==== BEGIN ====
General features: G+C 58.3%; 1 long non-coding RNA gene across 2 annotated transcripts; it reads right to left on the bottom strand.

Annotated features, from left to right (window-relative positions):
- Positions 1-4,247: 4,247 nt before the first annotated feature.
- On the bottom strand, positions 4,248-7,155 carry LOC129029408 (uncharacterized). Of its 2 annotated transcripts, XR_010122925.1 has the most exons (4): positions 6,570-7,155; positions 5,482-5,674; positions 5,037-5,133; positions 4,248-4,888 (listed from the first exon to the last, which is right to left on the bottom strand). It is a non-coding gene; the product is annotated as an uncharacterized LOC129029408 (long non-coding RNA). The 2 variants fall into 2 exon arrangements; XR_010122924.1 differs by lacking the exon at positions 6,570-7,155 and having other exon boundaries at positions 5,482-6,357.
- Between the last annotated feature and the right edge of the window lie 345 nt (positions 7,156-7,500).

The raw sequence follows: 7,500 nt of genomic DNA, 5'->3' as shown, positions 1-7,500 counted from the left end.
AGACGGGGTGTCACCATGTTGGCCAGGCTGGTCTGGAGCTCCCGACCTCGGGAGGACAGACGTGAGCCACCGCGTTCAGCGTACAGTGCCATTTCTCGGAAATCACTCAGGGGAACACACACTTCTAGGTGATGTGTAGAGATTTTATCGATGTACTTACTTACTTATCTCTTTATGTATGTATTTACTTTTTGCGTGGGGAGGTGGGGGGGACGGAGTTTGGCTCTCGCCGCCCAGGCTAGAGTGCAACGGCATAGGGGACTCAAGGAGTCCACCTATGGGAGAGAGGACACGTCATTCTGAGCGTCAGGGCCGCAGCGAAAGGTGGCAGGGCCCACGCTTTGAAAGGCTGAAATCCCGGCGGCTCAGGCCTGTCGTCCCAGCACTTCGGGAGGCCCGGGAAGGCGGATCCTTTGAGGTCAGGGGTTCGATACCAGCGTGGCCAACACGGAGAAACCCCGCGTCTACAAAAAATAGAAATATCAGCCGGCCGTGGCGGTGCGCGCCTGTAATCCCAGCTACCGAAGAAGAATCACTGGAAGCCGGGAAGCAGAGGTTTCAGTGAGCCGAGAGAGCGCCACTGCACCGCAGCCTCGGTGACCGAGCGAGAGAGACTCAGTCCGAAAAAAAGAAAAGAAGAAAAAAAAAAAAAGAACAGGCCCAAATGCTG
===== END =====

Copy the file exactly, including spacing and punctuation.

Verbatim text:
General features: G+C 58.3%; 1 long non-coding RNA gene across 2 annotated transcripts; it reads right to left on the bottom strand.

Annotated features, from left to right (window-relative positions):
- Positions 1-4,247: 4,247 nt before the first annotated feature.
- On the bottom strand, positions 4,248-7,155 carry LOC129029408 (uncharacterized). Of its 2 annotated transcripts, XR_010122925.1 has the most exons (4): positions 6,570-7,155; positions 5,482-5,674; positions 5,037-5,133; positions 4,248-4,888 (listed from the first exon to the last, which is right to left on the bottom strand). It is a non-coding gene; the product is annotated as an uncharacterized LOC129029408 (long non-coding RNA). The 2 variants fall into 2 exon arrangements; XR_010122924.1 differs by lacking the exon at positions 6,570-7,155 and having other exon boundaries at positions 5,482-6,357.
- Between the last annotated feature and the right edge of the window lie 345 nt (positions 7,156-7,500).

The raw sequence follows: 7,500 nt of genomic DNA, 5'->3' as shown, positions 1-7,500 counted from the left end.
AGACGGGGTGTCACCATGTTGGCCAGGCTGGTCTGGAGCTCCCGACCTCGGGAGGACAGACGTGAGCCACCGCGTTCAGCGTACAGTGCCATTTCTCGGAAATCACTCAGGGGAACACACACTTCTAGGTGATGTGTAGAGATTTTATCGATGTACTTACTTACTTATCTCTTTATGTATGTATTTACTTTTTGCGTGGGGAGGTGGGGGGGACGGAGTTTGGCTCTCGCCGCCCAGGCTAGAGTGCAACGGCATAGGGGACTCAAGGAGTCCACCTATGGGAGAGAGGACACGTCATTCTGAGCGTCAGGGCCGCAGCGAAAGGTGGCAGGGCCCACGCTTTGAAAGGCTGAAATCCCGGCGGCTCAGGCCTGTCGTCCCAGCACTTCGGGAGGCCCGGGAAGGCGGATCCTTTGAGGTCAGGGGTTCGATACCAGCGTGGCCAACACGGAGAAACCCCGCGTCTACAAAAAATAGAAATATCAGCCGGCCGTGGCGGTGCGCGCCTGTAATCCCAGCTACCGAAGAAGAATCACTGGAAGCCGGGAAGCAGAGGTTTCAGTGAGCCGAGAGAGCGCCACTGCACCGCAGCCTCGGTGACCGAGCGAGAGAGACTCAGTCCGAAAAAAAGAAAAGAAGAAAAAAAAAAAAAGAACAGGCCCAAATGCTG